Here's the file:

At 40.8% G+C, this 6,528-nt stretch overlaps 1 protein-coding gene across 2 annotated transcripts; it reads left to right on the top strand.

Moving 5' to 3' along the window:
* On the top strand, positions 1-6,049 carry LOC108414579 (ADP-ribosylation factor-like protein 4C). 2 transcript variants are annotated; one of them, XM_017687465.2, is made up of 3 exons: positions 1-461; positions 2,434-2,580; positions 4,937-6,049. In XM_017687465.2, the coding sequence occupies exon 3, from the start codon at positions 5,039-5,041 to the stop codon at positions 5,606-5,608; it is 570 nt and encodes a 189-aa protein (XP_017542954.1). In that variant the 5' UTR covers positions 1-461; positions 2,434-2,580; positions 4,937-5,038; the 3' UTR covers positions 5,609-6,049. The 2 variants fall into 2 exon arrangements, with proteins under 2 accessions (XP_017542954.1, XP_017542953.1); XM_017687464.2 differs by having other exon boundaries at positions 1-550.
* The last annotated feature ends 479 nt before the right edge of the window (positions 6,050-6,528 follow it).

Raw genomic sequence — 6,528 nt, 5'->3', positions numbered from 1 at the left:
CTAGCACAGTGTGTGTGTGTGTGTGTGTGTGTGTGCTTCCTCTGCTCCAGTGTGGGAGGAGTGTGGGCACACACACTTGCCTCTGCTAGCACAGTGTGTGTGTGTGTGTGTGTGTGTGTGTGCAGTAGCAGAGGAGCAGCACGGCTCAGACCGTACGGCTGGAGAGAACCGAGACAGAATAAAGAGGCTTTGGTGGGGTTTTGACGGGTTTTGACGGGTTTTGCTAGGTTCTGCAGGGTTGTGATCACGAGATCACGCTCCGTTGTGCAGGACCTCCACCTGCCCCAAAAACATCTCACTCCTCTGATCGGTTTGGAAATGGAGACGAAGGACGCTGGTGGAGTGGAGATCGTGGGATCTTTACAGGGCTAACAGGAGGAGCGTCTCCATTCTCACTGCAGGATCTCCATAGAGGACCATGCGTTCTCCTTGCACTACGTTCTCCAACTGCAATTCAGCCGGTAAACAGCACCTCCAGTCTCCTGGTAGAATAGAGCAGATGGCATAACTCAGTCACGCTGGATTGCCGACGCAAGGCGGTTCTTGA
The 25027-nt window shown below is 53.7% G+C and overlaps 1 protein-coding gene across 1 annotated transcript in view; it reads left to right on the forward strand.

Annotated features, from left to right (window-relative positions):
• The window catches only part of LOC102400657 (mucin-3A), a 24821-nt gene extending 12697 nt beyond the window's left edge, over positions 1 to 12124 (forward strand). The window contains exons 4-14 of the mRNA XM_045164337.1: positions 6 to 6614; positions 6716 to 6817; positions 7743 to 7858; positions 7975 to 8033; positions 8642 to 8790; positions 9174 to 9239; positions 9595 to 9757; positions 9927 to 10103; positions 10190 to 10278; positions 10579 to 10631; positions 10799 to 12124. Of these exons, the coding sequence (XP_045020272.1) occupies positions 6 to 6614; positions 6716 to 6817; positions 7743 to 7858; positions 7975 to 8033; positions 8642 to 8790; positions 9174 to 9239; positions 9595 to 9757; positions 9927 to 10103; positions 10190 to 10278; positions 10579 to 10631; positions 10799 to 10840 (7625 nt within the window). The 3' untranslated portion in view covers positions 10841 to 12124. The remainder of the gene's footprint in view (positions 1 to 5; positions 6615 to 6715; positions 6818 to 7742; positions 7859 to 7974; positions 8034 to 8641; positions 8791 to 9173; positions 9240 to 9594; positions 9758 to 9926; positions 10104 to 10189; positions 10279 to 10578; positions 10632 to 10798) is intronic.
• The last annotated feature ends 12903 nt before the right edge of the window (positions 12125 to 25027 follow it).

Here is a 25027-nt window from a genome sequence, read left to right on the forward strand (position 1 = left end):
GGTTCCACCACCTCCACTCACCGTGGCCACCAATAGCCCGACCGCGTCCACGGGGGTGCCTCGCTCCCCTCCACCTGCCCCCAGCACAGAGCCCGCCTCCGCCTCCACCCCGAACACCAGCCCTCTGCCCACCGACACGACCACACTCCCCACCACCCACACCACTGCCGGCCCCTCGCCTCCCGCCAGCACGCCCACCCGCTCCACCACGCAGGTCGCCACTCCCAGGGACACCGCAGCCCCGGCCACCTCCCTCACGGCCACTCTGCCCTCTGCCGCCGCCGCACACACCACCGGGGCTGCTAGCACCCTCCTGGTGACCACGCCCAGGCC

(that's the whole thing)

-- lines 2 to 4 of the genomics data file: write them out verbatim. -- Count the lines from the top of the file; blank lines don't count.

Moving 5' to 3' along the window:
* On the top strand, positions 1-6,049 carry LOC108414579 (ADP-ribosylation factor-like protein 4C). 2 transcript variants are annotated; one of them, XM_017687465.2, is made up of 3 exons: positions 1-461; positions 2,434-2,580; positions 4,937-6,049. In XM_017687465.2, the coding sequence occupies exon 3, from the start codon at positions 5,039-5,041 to the stop codon at positions 5,606-5,608; it is 570 nt and encodes a 189-aa protein (XP_017542954.1). In that variant the 5' UTR covers positions 1-461; positions 2,434-2,580; positions 4,937-5,038; the 3' UTR covers positions 5,609-6,049. The 2 variants fall into 2 exon arrangements, with proteins under 2 accessions (XP_017542954.1, XP_017542953.1); XM_017687464.2 differs by having other exon boundaries at positions 1-550.
* The last annotated feature ends 479 nt before the right edge of the window (positions 6,050-6,528 follow it).